In this issue

Jonathan Tobin: Defending the Right to a Jewish State

Heather Hale: Compliment your kids without giving them big heads

Megan Shauri: 10 ways you are ruining your own happiness

Carolyn Bigda: 8 Best Dividend Stocks for 2015

Kiplinger's Personal Finance editors: 7 Things You Didn't Know About Paying Off Student Loans

Samantha Olson: The Crucial Mistake 55% Of Parents Are Making At Their Baby's Bedtime

Densie Well, Ph.D., R.D. Open your eyes to yellow vegetables

The Kosher Gourmet by Megan Gordon With its colorful cache of purples and oranges and reds, COLLARD GREEN SLAW is a marvelous mood booster --- not to mention just downright delish
April 18, 2014

Rabbi Yonason Goldson: Clarifying one of the greatest philosophical conundrums in theology

Caroline B. Glick: The disappearance of US will

Megan Wallgren: 10 things I've learned from my teenagers

Lizette Borreli: Green Tea Boosts Brain Power, May Help Treat Dementia

John Ericson: Trying hard to be 'positive' but never succeeding? Blame Your Brain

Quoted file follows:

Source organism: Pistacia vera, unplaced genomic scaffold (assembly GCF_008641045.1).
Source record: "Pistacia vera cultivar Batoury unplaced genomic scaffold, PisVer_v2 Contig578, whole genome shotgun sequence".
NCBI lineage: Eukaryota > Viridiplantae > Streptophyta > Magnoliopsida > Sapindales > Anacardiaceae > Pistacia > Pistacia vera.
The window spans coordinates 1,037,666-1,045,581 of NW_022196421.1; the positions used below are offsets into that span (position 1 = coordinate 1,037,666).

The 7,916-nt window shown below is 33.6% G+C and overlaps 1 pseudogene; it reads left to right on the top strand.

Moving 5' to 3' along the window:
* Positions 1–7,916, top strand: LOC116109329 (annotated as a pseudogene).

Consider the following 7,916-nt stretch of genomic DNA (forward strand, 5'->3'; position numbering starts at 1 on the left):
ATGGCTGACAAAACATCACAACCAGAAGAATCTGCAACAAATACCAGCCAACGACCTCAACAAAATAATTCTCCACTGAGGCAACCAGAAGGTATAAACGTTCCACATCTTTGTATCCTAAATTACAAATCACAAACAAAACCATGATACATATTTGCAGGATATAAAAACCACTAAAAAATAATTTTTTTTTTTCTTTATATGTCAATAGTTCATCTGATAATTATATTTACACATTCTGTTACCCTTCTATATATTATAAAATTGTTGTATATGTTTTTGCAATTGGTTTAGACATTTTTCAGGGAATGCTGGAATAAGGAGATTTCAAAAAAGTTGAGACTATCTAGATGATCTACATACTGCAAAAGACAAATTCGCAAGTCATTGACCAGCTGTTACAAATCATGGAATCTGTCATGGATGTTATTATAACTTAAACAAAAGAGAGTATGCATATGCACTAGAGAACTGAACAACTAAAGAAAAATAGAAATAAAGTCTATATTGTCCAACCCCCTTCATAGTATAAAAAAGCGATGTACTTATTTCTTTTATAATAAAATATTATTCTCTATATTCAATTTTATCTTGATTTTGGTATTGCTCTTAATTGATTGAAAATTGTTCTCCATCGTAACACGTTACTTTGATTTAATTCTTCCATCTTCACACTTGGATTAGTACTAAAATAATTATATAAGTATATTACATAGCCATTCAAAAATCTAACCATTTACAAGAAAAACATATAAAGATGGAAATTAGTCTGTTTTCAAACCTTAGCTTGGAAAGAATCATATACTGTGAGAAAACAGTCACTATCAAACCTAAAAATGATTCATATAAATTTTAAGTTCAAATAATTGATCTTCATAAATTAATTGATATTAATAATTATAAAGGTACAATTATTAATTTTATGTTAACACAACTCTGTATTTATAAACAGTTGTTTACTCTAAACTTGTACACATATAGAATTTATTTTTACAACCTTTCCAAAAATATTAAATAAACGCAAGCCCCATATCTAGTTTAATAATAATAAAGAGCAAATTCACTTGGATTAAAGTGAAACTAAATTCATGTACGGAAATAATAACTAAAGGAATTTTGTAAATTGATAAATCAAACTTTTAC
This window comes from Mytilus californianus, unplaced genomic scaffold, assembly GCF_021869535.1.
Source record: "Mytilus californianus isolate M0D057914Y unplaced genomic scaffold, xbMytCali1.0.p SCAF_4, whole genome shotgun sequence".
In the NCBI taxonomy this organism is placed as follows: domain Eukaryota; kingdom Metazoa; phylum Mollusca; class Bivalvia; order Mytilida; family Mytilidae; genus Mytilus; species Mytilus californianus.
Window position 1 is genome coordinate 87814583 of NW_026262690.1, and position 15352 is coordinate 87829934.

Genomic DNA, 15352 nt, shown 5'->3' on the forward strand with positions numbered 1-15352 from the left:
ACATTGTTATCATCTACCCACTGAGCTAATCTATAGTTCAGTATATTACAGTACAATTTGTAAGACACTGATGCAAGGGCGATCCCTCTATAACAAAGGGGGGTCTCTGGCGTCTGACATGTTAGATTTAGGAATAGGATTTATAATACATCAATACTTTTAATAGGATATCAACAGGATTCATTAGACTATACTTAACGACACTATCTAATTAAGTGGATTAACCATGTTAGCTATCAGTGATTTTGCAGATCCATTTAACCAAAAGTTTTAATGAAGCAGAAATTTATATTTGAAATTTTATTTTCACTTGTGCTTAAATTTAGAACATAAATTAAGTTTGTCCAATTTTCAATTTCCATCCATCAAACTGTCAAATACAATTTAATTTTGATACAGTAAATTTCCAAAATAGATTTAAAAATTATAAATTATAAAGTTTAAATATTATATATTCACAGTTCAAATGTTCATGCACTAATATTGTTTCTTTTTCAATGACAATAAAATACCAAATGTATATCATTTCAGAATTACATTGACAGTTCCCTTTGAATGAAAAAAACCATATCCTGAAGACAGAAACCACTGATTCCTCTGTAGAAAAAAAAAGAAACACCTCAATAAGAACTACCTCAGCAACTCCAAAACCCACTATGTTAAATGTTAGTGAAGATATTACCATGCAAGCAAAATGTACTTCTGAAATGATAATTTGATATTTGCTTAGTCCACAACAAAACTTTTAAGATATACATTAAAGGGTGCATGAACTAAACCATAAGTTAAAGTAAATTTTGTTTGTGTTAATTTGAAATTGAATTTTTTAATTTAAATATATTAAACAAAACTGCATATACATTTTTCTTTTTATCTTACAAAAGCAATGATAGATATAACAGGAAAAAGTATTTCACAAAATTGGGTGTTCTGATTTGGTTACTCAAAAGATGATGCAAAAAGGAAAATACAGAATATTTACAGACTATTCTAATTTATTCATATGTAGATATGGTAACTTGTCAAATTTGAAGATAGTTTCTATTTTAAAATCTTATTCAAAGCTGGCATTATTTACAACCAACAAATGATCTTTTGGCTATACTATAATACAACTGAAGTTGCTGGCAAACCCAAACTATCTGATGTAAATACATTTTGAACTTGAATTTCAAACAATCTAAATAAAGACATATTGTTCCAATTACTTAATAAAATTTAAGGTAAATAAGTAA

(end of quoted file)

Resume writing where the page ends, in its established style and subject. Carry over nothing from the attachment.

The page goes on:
The Kosher Gourmet by Julie Rothman Almondy, flourless torta del re (Italian king's cake), has royal roots, is simple to make, . . . but devour it because it's simply delicious

April 14, 2014

Rabbi Dr Naftali Brawer: Passover frees us from the tyranny of time

Greg Crosby: Passing Over Religion

Eric Schulzke: First degree: How America really recovered from a murder epidemic

Georgia Lee: When love is not enough: Teaching your kids about the realities of adult relationships

Cameron Huddleston: Freebies for Your Lawn and Garden

Gordon Pape: How you can tell if your financial adviser is setting you up for potential ruin

Dana Dovey: Up to 500,000 people die each year from hepatitis C-related liver disease. New Treatment Has Over 90% Success Rate

Justin Caba: Eating Watermelon Can Help Control High Blood Pressure

The Kosher Gourmet by Joshua E. London and Lou Marmon Don't dare pass over these Pesach picks for Manischewitz!

April 11, 2014

Rabbi Hillel Goldberg: Silence is much more than golden

Caroline B. Glick: Forgetting freedom at Passover

Susan Swann: How to value a child for who he is, not just what he does

Cameron Huddleston: 7 Financial Tasks You Should Tackle Right Now